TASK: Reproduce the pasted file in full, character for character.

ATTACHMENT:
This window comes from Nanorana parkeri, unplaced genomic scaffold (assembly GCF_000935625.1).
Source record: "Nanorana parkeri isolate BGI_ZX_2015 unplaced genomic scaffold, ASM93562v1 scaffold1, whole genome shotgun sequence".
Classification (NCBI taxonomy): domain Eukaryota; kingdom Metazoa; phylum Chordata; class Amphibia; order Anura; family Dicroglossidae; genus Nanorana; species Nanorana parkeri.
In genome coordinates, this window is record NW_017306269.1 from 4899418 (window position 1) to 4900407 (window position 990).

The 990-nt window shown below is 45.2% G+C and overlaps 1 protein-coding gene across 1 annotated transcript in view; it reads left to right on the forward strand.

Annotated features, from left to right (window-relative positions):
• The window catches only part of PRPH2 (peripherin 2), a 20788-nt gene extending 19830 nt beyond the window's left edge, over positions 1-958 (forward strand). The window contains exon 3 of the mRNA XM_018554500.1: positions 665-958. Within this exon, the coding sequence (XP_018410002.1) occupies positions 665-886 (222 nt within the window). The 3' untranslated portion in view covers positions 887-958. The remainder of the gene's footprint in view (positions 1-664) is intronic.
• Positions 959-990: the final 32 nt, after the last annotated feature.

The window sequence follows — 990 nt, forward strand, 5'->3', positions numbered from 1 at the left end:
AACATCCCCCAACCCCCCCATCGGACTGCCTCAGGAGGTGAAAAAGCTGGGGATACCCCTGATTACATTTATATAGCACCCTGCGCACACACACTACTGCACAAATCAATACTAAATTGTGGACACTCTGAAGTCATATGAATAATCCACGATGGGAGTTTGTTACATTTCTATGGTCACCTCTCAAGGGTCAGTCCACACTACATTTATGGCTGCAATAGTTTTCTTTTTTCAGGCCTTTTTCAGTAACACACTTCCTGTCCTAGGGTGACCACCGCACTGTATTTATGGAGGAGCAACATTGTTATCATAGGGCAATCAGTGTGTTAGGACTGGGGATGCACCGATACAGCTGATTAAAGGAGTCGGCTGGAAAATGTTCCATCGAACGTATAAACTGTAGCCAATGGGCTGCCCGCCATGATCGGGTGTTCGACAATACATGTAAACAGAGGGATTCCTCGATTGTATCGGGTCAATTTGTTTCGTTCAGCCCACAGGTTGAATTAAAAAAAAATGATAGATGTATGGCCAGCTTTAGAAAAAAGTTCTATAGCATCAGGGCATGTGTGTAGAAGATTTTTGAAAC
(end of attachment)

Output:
This window comes from Nanorana parkeri, unplaced genomic scaffold (assembly GCF_000935625.1).
Source record: "Nanorana parkeri isolate BGI_ZX_2015 unplaced genomic scaffold, ASM93562v1 scaffold1, whole genome shotgun sequence".
Classification (NCBI taxonomy): domain Eukaryota; kingdom Metazoa; phylum Chordata; class Amphibia; order Anura; family Dicroglossidae; genus Nanorana; species Nanorana parkeri.
In genome coordinates, this window is record NW_017306269.1 from 4899418 (window position 1) to 4900407 (window position 990).

The 990-nt window shown below is 45.2% G+C and overlaps 1 protein-coding gene across 1 annotated transcript in view; it reads left to right on the forward strand.

Annotated features, from left to right (window-relative positions):
• The window catches only part of PRPH2 (peripherin 2), a 20788-nt gene extending 19830 nt beyond the window's left edge, over positions 1-958 (forward strand). The window contains exon 3 of the mRNA XM_018554500.1: positions 665-958. Within this exon, the coding sequence (XP_018410002.1) occupies positions 665-886 (222 nt within the window). The 3' untranslated portion in view covers positions 887-958. The remainder of the gene's footprint in view (positions 1-664) is intronic.
• Positions 959-990: the final 32 nt, after the last annotated feature.

The window sequence follows — 990 nt, forward strand, 5'->3', positions numbered from 1 at the left end:
AACATCCCCCAACCCCCCCATCGGACTGCCTCAGGAGGTGAAAAAGCTGGGGATACCCCTGATTACATTTATATAGCACCCTGCGCACACACACTACTGCACAAATCAATACTAAATTGTGGACACTCTGAAGTCATATGAATAATCCACGATGGGAGTTTGTTACATTTCTATGGTCACCTCTCAAGGGTCAGTCCACACTACATTTATGGCTGCAATAGTTTTCTTTTTTCAGGCCTTTTTCAGTAACACACTTCCTGTCCTAGGGTGACCACCGCACTGTATTTATGGAGGAGCAACATTGTTATCATAGGGCAATCAGTGTGTTAGGACTGGGGATGCACCGATACAGCTGATTAAAGGAGTCGGCTGGAAAATGTTCCATCGAACGTATAAACTGTAGCCAATGGGCTGCCCGCCATGATCGGGTGTTCGACAATACATGTAAACAGAGGGATTCCTCGATTGTATCGGGTCAATTTGTTTCGTTCAGCCCACAGGTTGAATTAAAAAAAAATGATAGATGTATGGCCAGCTTTAGAAAAAAGTTCTATAGCATCAGGGCATGTGTGTAGAAGATTTTTGAAAC